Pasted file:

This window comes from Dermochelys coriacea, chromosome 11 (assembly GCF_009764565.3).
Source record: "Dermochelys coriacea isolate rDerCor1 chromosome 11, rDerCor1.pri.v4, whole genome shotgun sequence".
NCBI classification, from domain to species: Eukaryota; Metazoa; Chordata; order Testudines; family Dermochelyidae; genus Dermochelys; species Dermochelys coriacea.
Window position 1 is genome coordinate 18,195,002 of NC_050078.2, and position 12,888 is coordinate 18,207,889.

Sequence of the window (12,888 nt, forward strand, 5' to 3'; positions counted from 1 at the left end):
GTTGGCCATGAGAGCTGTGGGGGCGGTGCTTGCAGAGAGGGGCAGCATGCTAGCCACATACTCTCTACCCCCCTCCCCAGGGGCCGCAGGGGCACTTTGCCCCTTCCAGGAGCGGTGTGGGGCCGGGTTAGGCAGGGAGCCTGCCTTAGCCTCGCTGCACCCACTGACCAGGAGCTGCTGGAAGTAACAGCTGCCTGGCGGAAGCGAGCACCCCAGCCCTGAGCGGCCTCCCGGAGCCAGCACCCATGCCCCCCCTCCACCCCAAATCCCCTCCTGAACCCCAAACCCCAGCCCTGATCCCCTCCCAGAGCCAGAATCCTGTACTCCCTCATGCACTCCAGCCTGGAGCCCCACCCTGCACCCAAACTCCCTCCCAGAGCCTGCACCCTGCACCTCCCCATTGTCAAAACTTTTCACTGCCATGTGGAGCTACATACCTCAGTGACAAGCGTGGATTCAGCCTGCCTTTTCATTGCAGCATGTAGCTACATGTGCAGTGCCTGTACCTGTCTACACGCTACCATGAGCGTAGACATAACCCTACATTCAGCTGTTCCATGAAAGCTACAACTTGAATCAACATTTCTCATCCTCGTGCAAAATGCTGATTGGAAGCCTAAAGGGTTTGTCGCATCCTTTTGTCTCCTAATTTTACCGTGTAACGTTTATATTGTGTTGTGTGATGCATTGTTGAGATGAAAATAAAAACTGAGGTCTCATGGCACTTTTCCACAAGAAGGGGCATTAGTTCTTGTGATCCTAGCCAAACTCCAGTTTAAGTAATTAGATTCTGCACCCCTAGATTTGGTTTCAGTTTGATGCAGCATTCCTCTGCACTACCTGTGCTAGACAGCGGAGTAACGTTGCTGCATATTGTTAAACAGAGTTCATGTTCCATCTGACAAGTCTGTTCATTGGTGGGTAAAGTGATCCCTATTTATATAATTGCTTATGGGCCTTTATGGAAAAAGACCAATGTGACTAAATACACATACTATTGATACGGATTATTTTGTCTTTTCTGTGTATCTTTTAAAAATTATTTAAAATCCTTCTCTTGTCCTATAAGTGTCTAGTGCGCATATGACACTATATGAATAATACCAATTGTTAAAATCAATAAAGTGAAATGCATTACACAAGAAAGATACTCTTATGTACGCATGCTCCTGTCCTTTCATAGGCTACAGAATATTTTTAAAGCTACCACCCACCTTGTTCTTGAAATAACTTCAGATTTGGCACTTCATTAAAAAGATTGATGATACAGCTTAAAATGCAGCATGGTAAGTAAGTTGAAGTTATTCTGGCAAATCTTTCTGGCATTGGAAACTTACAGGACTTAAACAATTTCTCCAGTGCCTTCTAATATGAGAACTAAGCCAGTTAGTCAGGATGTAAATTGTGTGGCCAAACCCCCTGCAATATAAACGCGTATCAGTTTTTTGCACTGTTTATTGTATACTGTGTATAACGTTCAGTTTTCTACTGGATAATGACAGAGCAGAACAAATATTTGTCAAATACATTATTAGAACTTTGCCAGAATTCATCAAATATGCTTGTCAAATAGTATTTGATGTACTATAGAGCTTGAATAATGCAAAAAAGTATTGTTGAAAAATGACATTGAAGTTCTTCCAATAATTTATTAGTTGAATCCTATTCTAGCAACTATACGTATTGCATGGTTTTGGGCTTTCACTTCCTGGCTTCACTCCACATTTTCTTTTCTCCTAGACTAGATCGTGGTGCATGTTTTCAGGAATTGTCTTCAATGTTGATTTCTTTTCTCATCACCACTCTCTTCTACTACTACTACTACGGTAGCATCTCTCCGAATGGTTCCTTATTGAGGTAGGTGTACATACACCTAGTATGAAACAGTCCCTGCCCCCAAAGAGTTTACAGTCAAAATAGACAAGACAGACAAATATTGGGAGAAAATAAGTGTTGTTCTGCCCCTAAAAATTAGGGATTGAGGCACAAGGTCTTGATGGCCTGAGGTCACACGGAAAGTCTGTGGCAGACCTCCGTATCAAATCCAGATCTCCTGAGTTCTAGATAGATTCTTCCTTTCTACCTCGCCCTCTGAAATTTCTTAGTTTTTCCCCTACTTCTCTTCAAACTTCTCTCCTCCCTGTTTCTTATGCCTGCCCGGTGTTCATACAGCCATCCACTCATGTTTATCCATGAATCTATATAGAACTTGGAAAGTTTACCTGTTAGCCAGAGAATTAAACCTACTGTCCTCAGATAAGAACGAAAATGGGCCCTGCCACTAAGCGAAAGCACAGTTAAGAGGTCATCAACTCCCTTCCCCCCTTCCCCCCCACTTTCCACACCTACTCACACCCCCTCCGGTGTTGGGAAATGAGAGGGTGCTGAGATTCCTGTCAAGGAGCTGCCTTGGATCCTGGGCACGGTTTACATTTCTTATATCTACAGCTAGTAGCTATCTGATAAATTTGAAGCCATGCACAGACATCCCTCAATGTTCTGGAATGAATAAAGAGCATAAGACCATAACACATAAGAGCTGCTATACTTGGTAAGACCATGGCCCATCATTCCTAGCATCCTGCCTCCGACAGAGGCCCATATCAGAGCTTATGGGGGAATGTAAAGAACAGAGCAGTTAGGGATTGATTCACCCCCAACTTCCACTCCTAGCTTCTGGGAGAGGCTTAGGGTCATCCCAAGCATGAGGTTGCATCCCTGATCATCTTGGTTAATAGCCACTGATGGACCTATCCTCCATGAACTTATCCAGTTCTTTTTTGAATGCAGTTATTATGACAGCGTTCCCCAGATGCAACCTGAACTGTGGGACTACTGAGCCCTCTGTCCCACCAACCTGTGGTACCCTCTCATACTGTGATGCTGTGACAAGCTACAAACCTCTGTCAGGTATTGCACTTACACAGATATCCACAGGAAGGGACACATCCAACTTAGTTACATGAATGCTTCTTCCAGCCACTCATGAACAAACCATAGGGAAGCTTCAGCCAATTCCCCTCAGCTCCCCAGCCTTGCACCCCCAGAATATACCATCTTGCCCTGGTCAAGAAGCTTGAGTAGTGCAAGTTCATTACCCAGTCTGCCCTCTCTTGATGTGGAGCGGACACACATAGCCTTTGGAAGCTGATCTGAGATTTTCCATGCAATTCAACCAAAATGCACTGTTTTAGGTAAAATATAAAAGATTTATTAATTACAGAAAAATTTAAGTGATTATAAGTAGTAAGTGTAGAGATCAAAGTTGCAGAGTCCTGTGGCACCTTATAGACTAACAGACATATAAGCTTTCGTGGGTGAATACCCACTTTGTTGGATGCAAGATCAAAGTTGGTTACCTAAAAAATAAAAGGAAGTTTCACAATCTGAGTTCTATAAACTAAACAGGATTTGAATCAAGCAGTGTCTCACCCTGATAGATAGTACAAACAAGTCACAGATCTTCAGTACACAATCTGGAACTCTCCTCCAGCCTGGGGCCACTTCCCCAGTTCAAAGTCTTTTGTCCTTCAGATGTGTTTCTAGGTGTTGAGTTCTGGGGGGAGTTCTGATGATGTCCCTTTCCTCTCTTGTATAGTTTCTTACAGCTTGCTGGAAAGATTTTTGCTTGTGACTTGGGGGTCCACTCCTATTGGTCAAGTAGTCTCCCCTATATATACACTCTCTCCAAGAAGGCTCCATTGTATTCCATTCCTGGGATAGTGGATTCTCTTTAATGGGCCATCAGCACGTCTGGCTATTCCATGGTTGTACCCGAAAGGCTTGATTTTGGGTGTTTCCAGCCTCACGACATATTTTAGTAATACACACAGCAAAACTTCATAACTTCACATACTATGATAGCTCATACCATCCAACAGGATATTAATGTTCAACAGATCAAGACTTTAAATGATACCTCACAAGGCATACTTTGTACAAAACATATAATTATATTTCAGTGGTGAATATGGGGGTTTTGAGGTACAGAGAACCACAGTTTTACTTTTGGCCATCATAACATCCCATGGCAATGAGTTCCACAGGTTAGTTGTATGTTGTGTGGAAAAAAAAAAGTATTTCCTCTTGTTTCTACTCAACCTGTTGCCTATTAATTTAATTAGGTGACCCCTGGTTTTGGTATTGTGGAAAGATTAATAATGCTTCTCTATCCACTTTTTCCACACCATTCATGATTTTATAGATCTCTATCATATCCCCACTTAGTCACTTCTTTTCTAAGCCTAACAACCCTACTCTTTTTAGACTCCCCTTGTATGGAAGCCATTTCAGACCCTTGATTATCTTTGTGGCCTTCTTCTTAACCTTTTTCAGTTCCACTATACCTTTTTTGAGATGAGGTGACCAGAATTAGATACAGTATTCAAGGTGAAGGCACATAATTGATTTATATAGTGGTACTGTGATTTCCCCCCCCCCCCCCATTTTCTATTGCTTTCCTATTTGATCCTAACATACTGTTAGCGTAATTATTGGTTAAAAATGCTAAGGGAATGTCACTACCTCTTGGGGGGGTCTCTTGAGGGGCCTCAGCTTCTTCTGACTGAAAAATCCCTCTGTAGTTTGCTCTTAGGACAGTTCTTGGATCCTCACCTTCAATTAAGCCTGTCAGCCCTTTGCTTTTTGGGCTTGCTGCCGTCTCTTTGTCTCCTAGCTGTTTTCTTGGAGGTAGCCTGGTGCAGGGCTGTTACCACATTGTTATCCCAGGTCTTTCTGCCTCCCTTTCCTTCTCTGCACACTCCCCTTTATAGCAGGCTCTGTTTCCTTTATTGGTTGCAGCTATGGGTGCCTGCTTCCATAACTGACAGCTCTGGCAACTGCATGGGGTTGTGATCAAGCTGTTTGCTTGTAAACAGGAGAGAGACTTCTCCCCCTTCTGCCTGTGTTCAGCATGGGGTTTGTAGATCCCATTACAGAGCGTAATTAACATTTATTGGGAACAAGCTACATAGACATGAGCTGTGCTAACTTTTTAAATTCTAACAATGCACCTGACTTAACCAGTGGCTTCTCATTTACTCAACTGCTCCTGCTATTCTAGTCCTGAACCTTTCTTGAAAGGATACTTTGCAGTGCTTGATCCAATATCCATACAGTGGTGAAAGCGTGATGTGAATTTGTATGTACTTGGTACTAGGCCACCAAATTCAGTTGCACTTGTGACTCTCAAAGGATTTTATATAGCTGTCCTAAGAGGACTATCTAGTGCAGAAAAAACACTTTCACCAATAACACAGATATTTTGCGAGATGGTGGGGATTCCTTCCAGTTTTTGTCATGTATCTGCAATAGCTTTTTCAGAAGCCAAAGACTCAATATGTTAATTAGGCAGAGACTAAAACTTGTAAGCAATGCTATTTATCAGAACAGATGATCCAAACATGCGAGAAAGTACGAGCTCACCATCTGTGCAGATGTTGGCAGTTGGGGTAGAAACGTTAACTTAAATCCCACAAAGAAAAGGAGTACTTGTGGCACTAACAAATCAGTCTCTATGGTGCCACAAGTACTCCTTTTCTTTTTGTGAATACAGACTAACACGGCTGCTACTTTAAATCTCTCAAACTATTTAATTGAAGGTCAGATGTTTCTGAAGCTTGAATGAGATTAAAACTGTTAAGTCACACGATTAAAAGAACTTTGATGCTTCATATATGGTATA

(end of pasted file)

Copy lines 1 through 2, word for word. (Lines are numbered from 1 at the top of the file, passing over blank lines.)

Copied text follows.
This window comes from Dermochelys coriacea, chromosome 11 (assembly GCF_009764565.3).
Source record: "Dermochelys coriacea isolate rDerCor1 chromosome 11, rDerCor1.pri.v4, whole genome shotgun sequence".